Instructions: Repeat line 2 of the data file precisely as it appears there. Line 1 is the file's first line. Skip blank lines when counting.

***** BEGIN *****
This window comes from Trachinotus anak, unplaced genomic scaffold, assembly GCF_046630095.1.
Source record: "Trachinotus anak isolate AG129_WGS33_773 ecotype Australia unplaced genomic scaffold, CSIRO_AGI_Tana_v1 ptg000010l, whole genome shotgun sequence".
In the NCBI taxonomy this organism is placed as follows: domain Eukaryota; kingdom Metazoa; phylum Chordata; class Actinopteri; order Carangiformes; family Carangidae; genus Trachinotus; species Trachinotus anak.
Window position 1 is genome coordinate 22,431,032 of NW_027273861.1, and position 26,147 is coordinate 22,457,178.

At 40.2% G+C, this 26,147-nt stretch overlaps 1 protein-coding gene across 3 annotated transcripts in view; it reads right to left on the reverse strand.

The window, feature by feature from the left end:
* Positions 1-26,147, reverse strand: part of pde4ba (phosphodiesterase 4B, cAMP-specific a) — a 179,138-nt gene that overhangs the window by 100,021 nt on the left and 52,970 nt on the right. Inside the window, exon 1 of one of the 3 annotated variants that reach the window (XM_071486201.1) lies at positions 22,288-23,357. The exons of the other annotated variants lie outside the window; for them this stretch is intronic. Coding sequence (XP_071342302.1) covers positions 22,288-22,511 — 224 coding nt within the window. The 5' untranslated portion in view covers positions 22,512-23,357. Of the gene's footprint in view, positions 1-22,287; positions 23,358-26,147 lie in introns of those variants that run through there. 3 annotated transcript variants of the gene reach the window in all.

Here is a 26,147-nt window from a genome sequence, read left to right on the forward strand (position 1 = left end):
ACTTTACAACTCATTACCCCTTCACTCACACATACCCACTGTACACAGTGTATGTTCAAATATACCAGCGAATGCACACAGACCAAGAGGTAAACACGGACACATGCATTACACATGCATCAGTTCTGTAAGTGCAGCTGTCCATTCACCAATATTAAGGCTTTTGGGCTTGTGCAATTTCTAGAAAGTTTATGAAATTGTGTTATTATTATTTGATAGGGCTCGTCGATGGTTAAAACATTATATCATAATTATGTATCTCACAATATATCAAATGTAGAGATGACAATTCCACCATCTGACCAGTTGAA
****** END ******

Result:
Source record: "Trachinotus anak isolate AG129_WGS33_773 ecotype Australia unplaced genomic scaffold, CSIRO_AGI_Tana_v1 ptg000010l, whole genome shotgun sequence".